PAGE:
Excerpt from Right As Rain by George Pelecanos, plus links to reviews, author biography & more

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Right As Rain

by George Pelecanos

Right As Rain
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  • First Published:
    Feb 2001, 336 pages
    Feb 2002, 336 pages

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"Uh-huh. White man on NPR yesterday, was talking about this book he wrote about African American culture? Said that doing the dozens was this thing we been doin' for generations. Called it the precursor of rap music."

"They got a name for it, for real? And here I thought we were just cracking on Jimmy."

"I'm not lying." Strange buttoned his coat. "Get that bill out to Simmons, will you?"

"I handed it to him as he was going out the door."

"You're always on it. I don't know why I feel the need to remind you." Strange nodded to one of two empty desks on either side of the room. "Where's Ron at?"

"Trying to locate that debtor, the hustler took that woman off for two thousand dollars."

"Old lady lives down off Princeton?"

"Uh-huh. Where you headed?"

"Off to see Chris Wilson's mom."

Strange walked toward the front door, his broad, muscled shoulders moving beneath the black leather, gray salted into his hair and closely cropped beard.

He turned as his hand touched the doorknob." You want something else?" He had felt Janine's eyes on his back.

"No... why?"

"You need me, or if Ron needs me, I'll be wearin' my beeper."

Strange stepped out onto 9th Street, a short commercial strip between Upshur and Kansas, one spit away from Georgia Avenue. He smiled, thinking of Janine. He had met her the first time at a club ten years earlier, and he had started hitting it then because both of them wanted him to, and because it was there for him to take.

Janine had a son, Lionel, from a previous marriage, and this scared him. Hell, everything about commitment scared him, but being a father to a young man in this world, it scared him more than anything else. Despite his fears, their time together had seemed good for both Strange and Janine, and he had stayed with it, knowing that when it's good it's rare, and unless there's a strong and immediate reason, you should never give it up. The affair went on steadily for several months.

When he lost his office manager, he naturally thought of Janine, as she was out of work, bright, and a born organizer. They agreed that they would break off the relationship when she started working for him, and soon thereafter she went and got serious with another man. This was fine with him, a relief, as it had let him out the back door quietly, the way he always liked to go. That man exited Janine's life shortly thereafter.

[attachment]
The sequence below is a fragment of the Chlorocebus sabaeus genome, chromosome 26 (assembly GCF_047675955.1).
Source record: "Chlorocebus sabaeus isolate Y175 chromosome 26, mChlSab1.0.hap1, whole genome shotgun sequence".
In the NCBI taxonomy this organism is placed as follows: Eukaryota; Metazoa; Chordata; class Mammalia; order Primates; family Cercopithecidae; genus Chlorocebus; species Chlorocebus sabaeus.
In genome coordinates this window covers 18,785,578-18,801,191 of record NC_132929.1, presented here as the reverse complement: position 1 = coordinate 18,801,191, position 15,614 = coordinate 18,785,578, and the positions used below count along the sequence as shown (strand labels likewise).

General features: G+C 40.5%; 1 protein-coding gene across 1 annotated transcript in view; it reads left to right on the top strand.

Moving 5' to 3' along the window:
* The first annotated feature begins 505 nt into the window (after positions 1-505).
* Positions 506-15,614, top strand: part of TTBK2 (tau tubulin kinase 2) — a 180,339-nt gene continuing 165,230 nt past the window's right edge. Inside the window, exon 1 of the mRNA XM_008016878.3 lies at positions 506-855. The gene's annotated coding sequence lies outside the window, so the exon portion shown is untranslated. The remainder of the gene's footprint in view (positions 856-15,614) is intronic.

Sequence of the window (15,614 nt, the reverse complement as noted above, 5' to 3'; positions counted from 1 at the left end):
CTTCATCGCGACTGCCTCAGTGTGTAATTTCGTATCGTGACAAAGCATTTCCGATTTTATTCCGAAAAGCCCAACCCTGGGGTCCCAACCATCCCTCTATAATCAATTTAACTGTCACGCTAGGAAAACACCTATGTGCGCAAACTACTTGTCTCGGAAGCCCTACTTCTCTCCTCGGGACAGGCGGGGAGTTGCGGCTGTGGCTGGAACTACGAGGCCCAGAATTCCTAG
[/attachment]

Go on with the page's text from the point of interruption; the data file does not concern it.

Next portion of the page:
Strange and Janine had recently started things up once again. Their relationship wasn't exclusive, at least not for Strange. And the fact that he was her boss didn't bother either of them, in the ethical sense. Their lovemaking simply filled a need, and Strange had grown attached to the boy as well. Friends warned him about shitting on the dining room table, but he was genuinely fond of the woman, and she did make his nature rise after all the years. He liked to play with her, too, let her know that he knew that she was still interested. It kept things lively in the deadening routine of their day-to-day.

Strange stood out on the sidewalk for a moment and glanced up at the yellow sign over the door: "Strange Investigations," the letters in half of both words enlarged inside the magnifying-glass illustration drawn across the lightbox. He loved that logo. It always made him feel something close to good when he looked up at that sign and saw his name.

He had built this business by himself and done something positive in the place where he'd come up. The kids in the neighborhood, they saw a black man turn the key on the front door every morning, and maybe it registered, put something in the back of their minds whether they realized it or not. He'd kept the business going for twenty-five years now, and the bumps in the road had been just that. The business was who he was. All of him, and all his.

Copyright © 2001 by George P. Pelecanos. Reproduced with the permission of the publisher, Littl, Brown & Co.

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